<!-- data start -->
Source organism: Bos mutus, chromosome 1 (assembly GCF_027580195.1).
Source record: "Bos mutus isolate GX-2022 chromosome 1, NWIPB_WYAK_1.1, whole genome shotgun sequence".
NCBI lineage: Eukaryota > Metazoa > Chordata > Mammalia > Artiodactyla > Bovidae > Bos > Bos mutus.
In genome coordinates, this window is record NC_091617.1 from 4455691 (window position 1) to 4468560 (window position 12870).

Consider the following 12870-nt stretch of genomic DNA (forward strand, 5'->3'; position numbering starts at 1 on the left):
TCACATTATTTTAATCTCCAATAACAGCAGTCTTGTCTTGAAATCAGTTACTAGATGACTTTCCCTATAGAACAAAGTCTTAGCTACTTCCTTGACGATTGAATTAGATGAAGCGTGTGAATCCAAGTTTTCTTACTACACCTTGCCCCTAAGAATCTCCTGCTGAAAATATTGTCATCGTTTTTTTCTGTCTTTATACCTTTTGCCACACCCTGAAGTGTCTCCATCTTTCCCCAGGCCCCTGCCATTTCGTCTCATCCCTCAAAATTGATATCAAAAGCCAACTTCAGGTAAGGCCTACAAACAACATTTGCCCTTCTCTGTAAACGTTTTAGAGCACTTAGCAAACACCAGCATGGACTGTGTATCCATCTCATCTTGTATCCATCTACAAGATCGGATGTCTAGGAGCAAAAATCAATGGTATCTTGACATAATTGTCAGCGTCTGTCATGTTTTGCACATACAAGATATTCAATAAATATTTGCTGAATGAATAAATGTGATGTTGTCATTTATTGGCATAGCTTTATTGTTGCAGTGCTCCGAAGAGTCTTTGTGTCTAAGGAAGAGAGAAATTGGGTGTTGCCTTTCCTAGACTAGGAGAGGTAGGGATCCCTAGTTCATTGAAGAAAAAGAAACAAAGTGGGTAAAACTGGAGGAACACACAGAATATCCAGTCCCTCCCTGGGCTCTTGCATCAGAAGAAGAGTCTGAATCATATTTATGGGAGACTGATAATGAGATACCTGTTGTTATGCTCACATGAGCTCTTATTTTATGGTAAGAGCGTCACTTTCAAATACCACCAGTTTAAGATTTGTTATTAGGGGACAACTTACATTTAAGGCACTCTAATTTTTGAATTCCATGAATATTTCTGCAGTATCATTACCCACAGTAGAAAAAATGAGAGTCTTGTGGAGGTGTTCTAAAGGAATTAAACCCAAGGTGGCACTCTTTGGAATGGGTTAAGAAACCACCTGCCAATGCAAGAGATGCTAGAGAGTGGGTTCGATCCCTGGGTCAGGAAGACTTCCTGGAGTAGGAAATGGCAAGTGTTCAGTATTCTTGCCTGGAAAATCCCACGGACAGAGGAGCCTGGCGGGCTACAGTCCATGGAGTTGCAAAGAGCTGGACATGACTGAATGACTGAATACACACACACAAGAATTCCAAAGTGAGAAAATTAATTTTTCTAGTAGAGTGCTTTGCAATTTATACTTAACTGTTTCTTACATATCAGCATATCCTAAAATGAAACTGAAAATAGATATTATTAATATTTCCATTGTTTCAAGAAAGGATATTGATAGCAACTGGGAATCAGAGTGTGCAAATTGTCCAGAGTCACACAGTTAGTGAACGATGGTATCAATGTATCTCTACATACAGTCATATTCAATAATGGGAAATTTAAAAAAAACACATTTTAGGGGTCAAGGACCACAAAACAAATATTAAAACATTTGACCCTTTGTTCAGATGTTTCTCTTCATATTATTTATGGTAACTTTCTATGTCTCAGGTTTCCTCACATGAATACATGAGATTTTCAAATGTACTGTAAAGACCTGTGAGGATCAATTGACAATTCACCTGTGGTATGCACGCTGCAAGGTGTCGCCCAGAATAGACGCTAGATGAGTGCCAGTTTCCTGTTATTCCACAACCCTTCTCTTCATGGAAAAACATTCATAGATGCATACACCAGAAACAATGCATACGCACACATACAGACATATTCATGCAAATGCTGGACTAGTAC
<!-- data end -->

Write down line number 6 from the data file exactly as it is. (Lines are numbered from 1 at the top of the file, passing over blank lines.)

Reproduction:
TCACATTATTTTAATCTCCAATAACAGCAGTCTTGTCTTGAAATCAGTTACTAGATGACTTTCCCTATAGAACAAAGTCTTAGCTACTTCCTTGACGATTGAATTAGATGAAGCGTGTGAATCCAAGTTTTCTTACTACACCTTGCCCCTAAGAATCTCCTGCTGAAAATATTGTCATCGTTTTTTTCTGTCTTTATACCTTTTGCCACACCCTGAAGTGTCTCCATCTTTCCCCAGGCCCCTGCCATTTCGTCTCATCCCTCAAAATTGATATCAAAAGCCAACTTCAGGTAAGGCCTACAAACAACATTTGCCCTTCTCTGTAAACGTTTTAGAGCACTTAGCAAACACCAGCATGGACTGTGTATCCATCTCATCTTGTATCCATCTACAAGATCGGATGTCTAGGAGCAAAAATCAATGGTATCTTGACATAATTGTCAGCGTCTGTCATGTTTTGCACATACAAGATATTCAATAAATATTTGCTGAATGAATAAATGTGATGTTGTCATTTATTGGCATAGCTTTATTGTTGCAGTGCTCCGAAGAGTCTTTGTGTCTAAGGAAGAGAGAAATTGGGTGTTGCCTTTCCTAGACTAGGAGAGGTAGGGATCCCTAGTTCATTGAAGAAAAAGAAACAAAGTGGGTAAAACTGGAGGAACACACAGAATATCCAGTCCCTCCCTGGGCTCTTGCATCAGAAGAAGAGTCTGAATCATATTTATGGGAGACTGATAATGAGATACCTGTTGTTATGCTCACATGAGCTCTTATTTTATGGTAAGAGCGTCACTTTCAAATACCACCAGTTTAAGATTTGTTATTAGGGGACAACTTACATTTAAGGCACTCTAATTTTTGAATTCCATGAATATTTCTGCAGTATCATTACCCACAGTAGAAAAAATGAGAGTCTTGTGGAGGTGTTCTAAAGGAATTAAACCCAAGGTGGCACTCTTTGGAATGGGTTAAGAAACCACCTGCCAATGCAAGAGATGCTAGAGAGTGGGTTCGATCCCTGGGTCAGGAAGACTTCCTGGAGTAGGAAATGGCAAGTGTTCAGTATTCTTGCCTGGAAAATCCCACGGACAGAGGAGCCTGGCGGGCTACAGTCCATGGAGTTGCAAAGAGCTGGACATGACTGAATGACTGAATACACACACACAAGAATTCCAAAGTGAGAAAATTAATTTTTCTAGTAGAGTGCTTTGCAATTTATACTTAACTGTTTCTTACATATCAGCATATCCTAAAATGAAACTGAAAATAGATATTATTAATATTTCCATTGTTTCAAGAAAGGATATTGATAGCAACTGGGAATCAGAGTGTGCAAATTGTCCAGAGTCACACAGTTAGTGAACGATGGTATCAATGTATCTCTACATACAGTCATATTCAATAATGGGAAATTTAAAAAAAACACATTTTAGGGGTCAAGGACCACAAAACAAATATTAAAACATTTGACCCTTTGTTCAGATGTTTCTCTTCATATTATTTATGGTAACTTTCTATGTCTCAGGTTTCCTCACATGAATACATGAGATTTTCAAATGTACTGTAAAGACCTGTGAGGATCAATTGACAATTCACCTGTGGTATGCACGCTGCAAGGTGTCGCCCAGAATAGACGCTAGATGAGTGCCAGTTTCCTGTTATTCCACAACCCTTCTCTTCATGGAAAAACATTCATAGATGCATACACCAGAAACAATGCATACGCACACATACAGACATATTCATGCAAATGCTGGACTAGTAC